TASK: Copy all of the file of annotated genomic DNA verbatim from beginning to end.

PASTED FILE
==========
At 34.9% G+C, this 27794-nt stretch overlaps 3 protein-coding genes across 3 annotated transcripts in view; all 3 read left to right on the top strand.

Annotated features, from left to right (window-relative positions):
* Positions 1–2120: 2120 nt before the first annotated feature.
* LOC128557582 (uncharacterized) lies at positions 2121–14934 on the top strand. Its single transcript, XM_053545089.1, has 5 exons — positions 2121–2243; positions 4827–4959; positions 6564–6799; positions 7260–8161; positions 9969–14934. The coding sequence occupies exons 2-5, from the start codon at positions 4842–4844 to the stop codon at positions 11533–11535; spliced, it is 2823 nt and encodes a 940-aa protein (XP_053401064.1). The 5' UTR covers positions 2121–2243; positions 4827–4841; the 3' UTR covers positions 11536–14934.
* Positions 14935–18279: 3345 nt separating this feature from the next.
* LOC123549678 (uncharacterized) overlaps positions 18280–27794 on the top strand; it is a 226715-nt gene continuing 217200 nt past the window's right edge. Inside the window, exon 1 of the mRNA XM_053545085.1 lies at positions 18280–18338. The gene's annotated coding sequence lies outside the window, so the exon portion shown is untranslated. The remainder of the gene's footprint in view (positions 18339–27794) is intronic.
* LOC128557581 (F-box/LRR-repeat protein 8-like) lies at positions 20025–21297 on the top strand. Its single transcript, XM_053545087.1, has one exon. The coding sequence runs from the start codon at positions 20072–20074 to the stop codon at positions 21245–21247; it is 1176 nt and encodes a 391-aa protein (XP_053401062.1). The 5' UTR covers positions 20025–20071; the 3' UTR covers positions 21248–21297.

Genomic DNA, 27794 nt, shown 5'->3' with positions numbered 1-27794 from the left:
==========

At 34.9% G+C, this 27794-nt stretch overlaps 3 protein-coding genes across 3 annotated transcripts in view; all 3 read left to right on the top strand.

Annotated features, from left to right (window-relative positions):
* Positions 1–2120: 2120 nt before the first annotated feature.
* LOC128557582 (uncharacterized) lies at positions 2121–14934 on the top strand. Its single transcript, XM_053545089.1, has 5 exons — positions 2121–2243; positions 4827–4959; positions 6564–6799; positions 7260–8161; positions 9969–14934. The coding sequence occupies exons 2-5, from the start codon at positions 4842–4844 to the stop codon at positions 11533–11535; spliced, it is 2823 nt and encodes a 940-aa protein (XP_053401064.1). The 5' UTR covers positions 2121–2243; positions 4827–4841; the 3' UTR covers positions 11536–14934.
* Positions 14935–18279: 3345 nt separating this feature from the next.
* LOC123549678 (uncharacterized) overlaps positions 18280–27794 on the top strand; it is a 226715-nt gene continuing 217200 nt past the window's right edge. Inside the window, exon 1 of the mRNA XM_053545085.1 lies at positions 18280–18338. The gene's annotated coding sequence lies outside the window, so the exon portion shown is untranslated. The remainder of the gene's footprint in view (positions 18339–27794) is intronic.
* LOC128557581 (F-box/LRR-repeat protein 8-like) lies at positions 20025–21297 on the top strand. Its single transcript, XM_053545087.1, has one exon. The coding sequence runs from the start codon at positions 20072–20074 to the stop codon at positions 21245–21247; it is 1176 nt and encodes a 391-aa protein (XP_053401062.1). The 5' UTR covers positions 20025–20071; the 3' UTR covers positions 21248–21297.

Genomic DNA, 27794 nt, shown 5'->3' with positions numbered 1-27794 from the left: